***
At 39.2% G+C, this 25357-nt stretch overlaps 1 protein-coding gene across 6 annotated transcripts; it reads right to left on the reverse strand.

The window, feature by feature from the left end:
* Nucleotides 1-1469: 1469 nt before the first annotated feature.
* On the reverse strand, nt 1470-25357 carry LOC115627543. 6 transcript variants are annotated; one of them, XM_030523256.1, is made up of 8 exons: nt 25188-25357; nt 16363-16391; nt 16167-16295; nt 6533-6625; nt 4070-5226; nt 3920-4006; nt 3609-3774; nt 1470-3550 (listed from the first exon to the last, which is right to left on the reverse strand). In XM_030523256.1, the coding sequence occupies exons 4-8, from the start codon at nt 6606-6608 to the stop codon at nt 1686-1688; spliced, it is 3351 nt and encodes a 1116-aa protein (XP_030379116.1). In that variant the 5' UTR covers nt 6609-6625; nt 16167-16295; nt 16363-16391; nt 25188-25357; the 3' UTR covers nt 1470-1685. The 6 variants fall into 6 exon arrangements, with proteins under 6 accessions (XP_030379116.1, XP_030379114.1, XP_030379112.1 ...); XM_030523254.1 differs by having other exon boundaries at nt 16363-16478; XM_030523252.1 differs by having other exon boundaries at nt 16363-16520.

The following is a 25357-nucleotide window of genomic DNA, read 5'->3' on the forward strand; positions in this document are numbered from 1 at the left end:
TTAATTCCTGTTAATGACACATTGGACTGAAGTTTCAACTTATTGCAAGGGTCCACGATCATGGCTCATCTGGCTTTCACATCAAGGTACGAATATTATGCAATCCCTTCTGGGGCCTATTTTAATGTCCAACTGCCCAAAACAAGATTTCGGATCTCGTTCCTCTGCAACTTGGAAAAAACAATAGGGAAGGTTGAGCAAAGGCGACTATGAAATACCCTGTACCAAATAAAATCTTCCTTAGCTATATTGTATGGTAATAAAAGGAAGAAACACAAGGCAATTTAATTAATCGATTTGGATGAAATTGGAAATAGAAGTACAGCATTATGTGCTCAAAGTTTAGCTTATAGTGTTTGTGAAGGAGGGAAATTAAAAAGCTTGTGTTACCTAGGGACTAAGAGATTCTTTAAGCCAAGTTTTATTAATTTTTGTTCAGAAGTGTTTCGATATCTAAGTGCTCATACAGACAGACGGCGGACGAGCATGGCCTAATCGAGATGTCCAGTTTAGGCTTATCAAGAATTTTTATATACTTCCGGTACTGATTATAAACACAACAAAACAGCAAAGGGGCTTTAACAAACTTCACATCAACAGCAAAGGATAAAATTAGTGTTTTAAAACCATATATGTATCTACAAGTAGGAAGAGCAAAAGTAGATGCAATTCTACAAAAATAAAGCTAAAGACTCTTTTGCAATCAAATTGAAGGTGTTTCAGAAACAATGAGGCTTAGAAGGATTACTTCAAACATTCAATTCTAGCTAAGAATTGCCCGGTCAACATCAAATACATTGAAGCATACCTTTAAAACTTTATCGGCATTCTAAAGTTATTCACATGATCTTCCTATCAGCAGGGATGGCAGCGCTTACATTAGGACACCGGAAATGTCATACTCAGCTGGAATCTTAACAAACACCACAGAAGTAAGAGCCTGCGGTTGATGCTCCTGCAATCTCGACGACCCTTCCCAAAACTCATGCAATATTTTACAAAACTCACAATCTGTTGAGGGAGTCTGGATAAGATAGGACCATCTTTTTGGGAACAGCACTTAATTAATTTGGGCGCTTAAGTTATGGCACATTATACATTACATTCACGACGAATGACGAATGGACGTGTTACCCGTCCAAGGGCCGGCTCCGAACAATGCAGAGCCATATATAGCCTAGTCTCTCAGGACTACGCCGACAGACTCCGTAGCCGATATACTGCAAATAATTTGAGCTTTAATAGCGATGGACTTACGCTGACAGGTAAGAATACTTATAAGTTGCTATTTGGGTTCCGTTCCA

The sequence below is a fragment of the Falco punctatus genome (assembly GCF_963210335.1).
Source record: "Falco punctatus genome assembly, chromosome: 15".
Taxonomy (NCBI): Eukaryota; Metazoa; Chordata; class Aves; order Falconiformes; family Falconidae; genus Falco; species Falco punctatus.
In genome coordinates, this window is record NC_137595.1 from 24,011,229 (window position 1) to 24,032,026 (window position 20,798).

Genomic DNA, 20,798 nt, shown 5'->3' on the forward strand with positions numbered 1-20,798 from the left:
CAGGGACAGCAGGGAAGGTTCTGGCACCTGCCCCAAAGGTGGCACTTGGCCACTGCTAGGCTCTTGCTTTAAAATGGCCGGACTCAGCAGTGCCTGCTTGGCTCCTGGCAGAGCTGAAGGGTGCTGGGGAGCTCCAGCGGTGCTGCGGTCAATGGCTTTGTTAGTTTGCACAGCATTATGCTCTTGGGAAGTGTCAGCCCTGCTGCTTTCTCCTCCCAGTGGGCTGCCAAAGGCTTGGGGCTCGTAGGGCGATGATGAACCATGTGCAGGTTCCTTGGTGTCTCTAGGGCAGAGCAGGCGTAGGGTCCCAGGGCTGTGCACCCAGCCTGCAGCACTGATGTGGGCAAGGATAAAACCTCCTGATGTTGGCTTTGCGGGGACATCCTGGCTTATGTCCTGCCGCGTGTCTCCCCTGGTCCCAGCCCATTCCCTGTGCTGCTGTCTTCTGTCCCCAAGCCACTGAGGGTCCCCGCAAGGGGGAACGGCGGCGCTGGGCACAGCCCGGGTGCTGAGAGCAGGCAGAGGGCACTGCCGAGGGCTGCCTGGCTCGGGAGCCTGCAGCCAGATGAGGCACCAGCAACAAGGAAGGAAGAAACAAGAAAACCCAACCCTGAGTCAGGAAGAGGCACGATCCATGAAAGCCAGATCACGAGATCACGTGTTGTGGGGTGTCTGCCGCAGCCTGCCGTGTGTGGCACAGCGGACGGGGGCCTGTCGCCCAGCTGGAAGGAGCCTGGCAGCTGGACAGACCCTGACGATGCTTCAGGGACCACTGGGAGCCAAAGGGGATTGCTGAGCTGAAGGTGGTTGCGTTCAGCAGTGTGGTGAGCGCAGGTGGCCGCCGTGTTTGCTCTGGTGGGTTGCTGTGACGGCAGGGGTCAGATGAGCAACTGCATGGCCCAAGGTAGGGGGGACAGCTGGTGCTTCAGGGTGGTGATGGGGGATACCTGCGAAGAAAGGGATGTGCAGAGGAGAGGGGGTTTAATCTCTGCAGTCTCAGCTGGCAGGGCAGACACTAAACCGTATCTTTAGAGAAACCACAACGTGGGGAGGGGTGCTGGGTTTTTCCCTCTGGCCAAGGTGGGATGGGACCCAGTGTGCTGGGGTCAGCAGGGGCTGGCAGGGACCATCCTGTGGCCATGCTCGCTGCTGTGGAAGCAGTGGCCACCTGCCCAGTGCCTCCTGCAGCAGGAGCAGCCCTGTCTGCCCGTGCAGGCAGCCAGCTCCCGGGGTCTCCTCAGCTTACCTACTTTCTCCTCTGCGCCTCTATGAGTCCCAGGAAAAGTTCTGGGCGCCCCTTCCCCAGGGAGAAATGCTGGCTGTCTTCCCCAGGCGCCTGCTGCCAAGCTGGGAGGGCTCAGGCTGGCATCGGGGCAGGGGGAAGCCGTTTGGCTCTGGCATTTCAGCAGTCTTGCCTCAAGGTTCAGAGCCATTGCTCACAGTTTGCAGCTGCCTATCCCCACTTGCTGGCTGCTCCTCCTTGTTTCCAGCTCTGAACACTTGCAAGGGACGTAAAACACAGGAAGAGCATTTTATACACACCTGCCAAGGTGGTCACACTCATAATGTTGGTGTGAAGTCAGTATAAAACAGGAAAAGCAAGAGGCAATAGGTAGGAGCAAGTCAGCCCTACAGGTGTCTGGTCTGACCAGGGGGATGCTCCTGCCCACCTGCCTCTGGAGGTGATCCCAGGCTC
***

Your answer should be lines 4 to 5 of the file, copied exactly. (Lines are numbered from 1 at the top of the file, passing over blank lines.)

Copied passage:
* On the reverse strand, nt 1470-25357 carry LOC115627543. 6 transcript variants are annotated; one of them, XM_030523256.1, is made up of 8 exons: nt 25188-25357; nt 16363-16391; nt 16167-16295; nt 6533-6625; nt 4070-5226; nt 3920-4006; nt 3609-3774; nt 1470-3550 (listed from the first exon to the last, which is right to left on the reverse strand). In XM_030523256.1, the coding sequence occupies exons 4-8, from the start codon at nt 6606-6608 to the stop codon at nt 1686-1688; spliced, it is 3351 nt and encodes a 1116-aa protein (XP_030379116.1). In that variant the 5' UTR covers nt 6609-6625; nt 16167-16295; nt 16363-16391; nt 25188-25357; the 3' UTR covers nt 1470-1685. The 6 variants fall into 6 exon arrangements, with proteins under 6 accessions (XP_030379116.1, XP_030379114.1, XP_030379112.1 ...); XM_030523254.1 differs by having other exon boundaries at nt 16363-16478; XM_030523252.1 differs by having other exon boundaries at nt 16363-16520.

The following is a 25357-nucleotide window of genomic DNA, read 5'->3' on the forward strand; positions in this document are numbered from 1 at the left end: